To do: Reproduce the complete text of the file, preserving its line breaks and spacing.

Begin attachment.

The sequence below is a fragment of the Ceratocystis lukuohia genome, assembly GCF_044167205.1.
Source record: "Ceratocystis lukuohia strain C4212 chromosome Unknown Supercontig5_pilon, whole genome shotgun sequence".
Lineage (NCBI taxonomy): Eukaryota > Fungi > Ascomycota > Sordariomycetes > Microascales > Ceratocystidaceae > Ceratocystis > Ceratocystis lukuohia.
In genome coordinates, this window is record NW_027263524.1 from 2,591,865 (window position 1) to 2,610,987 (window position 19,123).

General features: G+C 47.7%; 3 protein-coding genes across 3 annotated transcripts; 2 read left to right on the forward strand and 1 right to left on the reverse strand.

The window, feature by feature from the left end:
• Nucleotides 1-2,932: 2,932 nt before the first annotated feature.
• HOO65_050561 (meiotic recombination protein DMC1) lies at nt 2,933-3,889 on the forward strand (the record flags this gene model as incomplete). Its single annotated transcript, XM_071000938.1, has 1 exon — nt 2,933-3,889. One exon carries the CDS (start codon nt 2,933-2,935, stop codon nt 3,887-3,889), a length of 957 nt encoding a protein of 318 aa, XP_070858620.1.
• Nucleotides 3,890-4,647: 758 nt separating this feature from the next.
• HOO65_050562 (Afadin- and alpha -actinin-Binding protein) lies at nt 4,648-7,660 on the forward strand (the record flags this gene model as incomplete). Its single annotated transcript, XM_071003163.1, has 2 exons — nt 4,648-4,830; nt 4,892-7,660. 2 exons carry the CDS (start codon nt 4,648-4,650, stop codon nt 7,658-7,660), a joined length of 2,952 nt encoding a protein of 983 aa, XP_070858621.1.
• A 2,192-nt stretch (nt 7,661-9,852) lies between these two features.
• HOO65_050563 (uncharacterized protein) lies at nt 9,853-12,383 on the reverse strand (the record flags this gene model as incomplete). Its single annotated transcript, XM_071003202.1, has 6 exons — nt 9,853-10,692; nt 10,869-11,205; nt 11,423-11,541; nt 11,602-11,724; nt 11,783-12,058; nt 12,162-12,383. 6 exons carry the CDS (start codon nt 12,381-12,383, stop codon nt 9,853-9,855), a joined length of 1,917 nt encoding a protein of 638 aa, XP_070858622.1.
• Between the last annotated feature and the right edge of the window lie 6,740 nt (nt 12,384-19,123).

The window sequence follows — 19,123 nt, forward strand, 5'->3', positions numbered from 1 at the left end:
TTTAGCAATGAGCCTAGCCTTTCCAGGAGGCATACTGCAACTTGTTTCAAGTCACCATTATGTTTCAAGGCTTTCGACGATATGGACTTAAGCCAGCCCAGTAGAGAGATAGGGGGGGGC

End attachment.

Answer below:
The sequence below is a fragment of the Ceratocystis lukuohia genome, assembly GCF_044167205.1.
Source record: "Ceratocystis lukuohia strain C4212 chromosome Unknown Supercontig5_pilon, whole genome shotgun sequence".
Lineage (NCBI taxonomy): Eukaryota > Fungi > Ascomycota > Sordariomycetes > Microascales > Ceratocystidaceae > Ceratocystis > Ceratocystis lukuohia.
In genome coordinates, this window is record NW_027263524.1 from 2,591,865 (window position 1) to 2,610,987 (window position 19,123).

General features: G+C 47.7%; 3 protein-coding genes across 3 annotated transcripts; 2 read left to right on the forward strand and 1 right to left on the reverse strand.

The window, feature by feature from the left end:
• Nucleotides 1-2,932: 2,932 nt before the first annotated feature.
• HOO65_050561 (meiotic recombination protein DMC1) lies at nt 2,933-3,889 on the forward strand (the record flags this gene model as incomplete). Its single annotated transcript, XM_071000938.1, has 1 exon — nt 2,933-3,889. One exon carries the CDS (start codon nt 2,933-2,935, stop codon nt 3,887-3,889), a length of 957 nt encoding a protein of 318 aa, XP_070858620.1.
• Nucleotides 3,890-4,647: 758 nt separating this feature from the next.
• HOO65_050562 (Afadin- and alpha -actinin-Binding protein) lies at nt 4,648-7,660 on the forward strand (the record flags this gene model as incomplete). Its single annotated transcript, XM_071003163.1, has 2 exons — nt 4,648-4,830; nt 4,892-7,660. 2 exons carry the CDS (start codon nt 4,648-4,650, stop codon nt 7,658-7,660), a joined length of 2,952 nt encoding a protein of 983 aa, XP_070858621.1.
• A 2,192-nt stretch (nt 7,661-9,852) lies between these two features.
• HOO65_050563 (uncharacterized protein) lies at nt 9,853-12,383 on the reverse strand (the record flags this gene model as incomplete). Its single annotated transcript, XM_071003202.1, has 6 exons — nt 9,853-10,692; nt 10,869-11,205; nt 11,423-11,541; nt 11,602-11,724; nt 11,783-12,058; nt 12,162-12,383. 6 exons carry the CDS (start codon nt 12,381-12,383, stop codon nt 9,853-9,855), a joined length of 1,917 nt encoding a protein of 638 aa, XP_070858622.1.
• Between the last annotated feature and the right edge of the window lie 6,740 nt (nt 12,384-19,123).

The window sequence follows — 19,123 nt, forward strand, 5'->3', positions numbered from 1 at the left end:
TTTAGCAATGAGCCTAGCCTTTCCAGGAGGCATACTGCAACTTGTTTCAAGTCACCATTATGTTTCAAGGCTTTCGACGATATGGACTTAAGCCAGCCCAGTAGAGAGATAGGGGGGGGC